In April of 2014, Ukrainian armed forces engaged in an armed conflict against the separatist forces of the Donetsk People’s Republic (DPR) and the Luhansk People’s Republic (LPR). This followed shortly after the Russian Federation’s annexation of Crimea. The situation in Ukraine has since spiralled out of control, leading to 10,000 casualties and several human rights abuses, particularly in respect to the ‘right to life’ codified under Article 2 of the European Convention of Human Rights.
Several Western-leaning entities such as NATO have since condemned the Russian Federation for financing rebel separatists in the Eastern Donetsk and Luhansk regions. The United States of America and the European Union went so far as to impose economic sanctions against the Russian Federation, understanding Russia’s involvement in Ukraine as a sign that Russia is expanding it’s sphere of influence despite impending western agendas in the region. As you may have guessed, these are the worrying signs of yet another proxy confrontation between the East and the West.
Therefore, it comes as no surprise that Ukraine filed a suit against the Russian Federation for the illicit annexation of Crimea and for breaching the International Convention for the Suppression of the Financing of Terrorism as well as the International Convention on the Elimination of All Forms of Racial Discrimination in the International Court of Justice on 16 January.
This is undeniably a landmark case that will dominate the international legal landscape for years to come, yet many academic commentators have already predicted that Ukraine will not get the happy ending they are gambling for in The Hague.
After all, a simple glance at Georgia’s failed attempt to bring Russia to justice in The Hague under similar conditions between 2008 and 2011 would suggest that Ukraine’s legal crusade against Russia was always going to be an uphill battle – and make no mistake, Russia have employed similar tactics in their defence against Ukraine as they did against Georgia.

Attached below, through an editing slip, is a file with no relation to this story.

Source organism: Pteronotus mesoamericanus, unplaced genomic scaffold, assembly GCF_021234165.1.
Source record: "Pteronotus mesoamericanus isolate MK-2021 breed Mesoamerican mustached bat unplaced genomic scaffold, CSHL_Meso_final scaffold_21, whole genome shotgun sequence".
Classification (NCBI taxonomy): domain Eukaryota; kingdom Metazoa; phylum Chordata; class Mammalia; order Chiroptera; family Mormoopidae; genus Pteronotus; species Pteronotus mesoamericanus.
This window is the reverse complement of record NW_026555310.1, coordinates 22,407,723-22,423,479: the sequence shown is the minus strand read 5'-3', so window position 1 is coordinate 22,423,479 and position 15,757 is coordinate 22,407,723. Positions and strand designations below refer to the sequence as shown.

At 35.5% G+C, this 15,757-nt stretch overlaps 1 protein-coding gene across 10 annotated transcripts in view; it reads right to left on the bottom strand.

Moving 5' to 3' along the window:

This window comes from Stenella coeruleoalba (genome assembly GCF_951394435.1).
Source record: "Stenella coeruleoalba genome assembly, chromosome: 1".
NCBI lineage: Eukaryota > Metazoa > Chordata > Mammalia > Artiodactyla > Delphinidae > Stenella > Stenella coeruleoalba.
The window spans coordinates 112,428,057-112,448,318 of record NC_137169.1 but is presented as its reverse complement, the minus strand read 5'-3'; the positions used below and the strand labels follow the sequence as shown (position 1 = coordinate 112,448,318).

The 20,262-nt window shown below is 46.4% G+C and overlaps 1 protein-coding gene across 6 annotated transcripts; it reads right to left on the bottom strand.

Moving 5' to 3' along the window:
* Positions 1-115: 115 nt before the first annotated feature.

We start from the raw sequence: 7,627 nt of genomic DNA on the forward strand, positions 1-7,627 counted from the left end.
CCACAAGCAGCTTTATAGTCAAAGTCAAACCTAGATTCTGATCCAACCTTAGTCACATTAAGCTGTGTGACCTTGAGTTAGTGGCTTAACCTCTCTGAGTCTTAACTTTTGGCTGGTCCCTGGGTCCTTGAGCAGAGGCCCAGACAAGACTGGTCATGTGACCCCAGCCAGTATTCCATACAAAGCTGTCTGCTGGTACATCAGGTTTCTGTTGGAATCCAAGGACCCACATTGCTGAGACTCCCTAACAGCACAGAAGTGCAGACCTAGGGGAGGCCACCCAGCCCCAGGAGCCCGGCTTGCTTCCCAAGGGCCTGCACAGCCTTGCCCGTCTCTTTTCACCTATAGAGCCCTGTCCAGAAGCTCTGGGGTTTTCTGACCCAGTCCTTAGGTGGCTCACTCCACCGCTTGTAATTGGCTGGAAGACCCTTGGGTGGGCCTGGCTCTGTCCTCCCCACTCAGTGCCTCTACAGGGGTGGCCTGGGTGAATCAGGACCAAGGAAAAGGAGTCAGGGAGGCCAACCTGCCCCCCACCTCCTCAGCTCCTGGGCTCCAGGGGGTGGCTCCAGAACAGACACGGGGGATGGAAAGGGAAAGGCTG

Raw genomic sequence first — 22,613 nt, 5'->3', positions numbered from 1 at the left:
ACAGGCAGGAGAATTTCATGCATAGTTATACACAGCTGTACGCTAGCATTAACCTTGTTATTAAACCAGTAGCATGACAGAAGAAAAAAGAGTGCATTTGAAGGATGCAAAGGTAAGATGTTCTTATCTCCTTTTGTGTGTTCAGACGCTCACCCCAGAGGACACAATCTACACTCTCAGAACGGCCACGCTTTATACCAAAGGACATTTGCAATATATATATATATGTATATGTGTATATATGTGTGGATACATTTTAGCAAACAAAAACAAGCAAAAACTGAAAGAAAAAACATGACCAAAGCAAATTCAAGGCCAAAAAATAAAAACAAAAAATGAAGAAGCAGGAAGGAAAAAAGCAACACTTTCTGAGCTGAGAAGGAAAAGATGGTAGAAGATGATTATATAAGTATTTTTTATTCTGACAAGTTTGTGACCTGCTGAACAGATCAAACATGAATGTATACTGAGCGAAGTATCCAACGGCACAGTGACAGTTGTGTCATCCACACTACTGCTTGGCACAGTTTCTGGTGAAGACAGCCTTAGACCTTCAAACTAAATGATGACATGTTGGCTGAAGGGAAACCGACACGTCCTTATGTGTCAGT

On Tuesday 7 March, Roman Kolodkin (Director-General of the legal department of the Russian Foreign Ministry) made three critical points in the Federations in response to Ukraine’s hopes to persuade The Hague to order provisional measures against Russia to halt human right abuses amidst the ongoing conflict. First and foremost, it was argued that the court lacked the jurisdiction to preside over this case. Secondly, the Russian Federation turned the tide on Ukraine by asserting that the so-called “rebels” of the DPR and the LPR were striving for self-determination and independence. Most importantly, however, Russia made a case for the lack of merit that Ukraine’s allegations carried.
For those interested in pursuing this case, the Crimean crisis and the shooting down of the MH17 Malaysian Airlines passenger flight are central themes that require careful studying. Yet, in my eyes, these very events have culminated to this historic hearing and the opening arguments of both sides have confirmed one thing: to the mere observer, we all remain in limbo in regards to the far-reaching effects of this case. The only thing certain is that this case will not strive for peace. Instead, it will be characterised by name calling, the manipulation of truth, and – worst of all – it will serve as a continuous reminder that history never fails to repeat itself.
Written By: Aman Mulji
1. Dan Alexe, ‘Ukraine brings Russia before the Court of Justice in The Hague’ (NEWEUROPE, March 6 2017) <https://www.neweurope.eu/article/ukraine-brings-russia-court-justice-hague/> accessed 8 March 2017
2. Y I, ‘Russia’s representative in the Hague: Case brought by Ukraine against Russia beyond court’s jurisdiction’ (UKRINFORM, 7 March 2017)
4. VandenBerg Stephanie , ‘Will Ukraine get a fairytale ending in The Hague? ‘ (International Justice Tribunal, 6 February 2017)
5. <https://www.justicetribune.com/articles/will-ukraine-get-fairytale-ending-hague> accessed 8 March 2017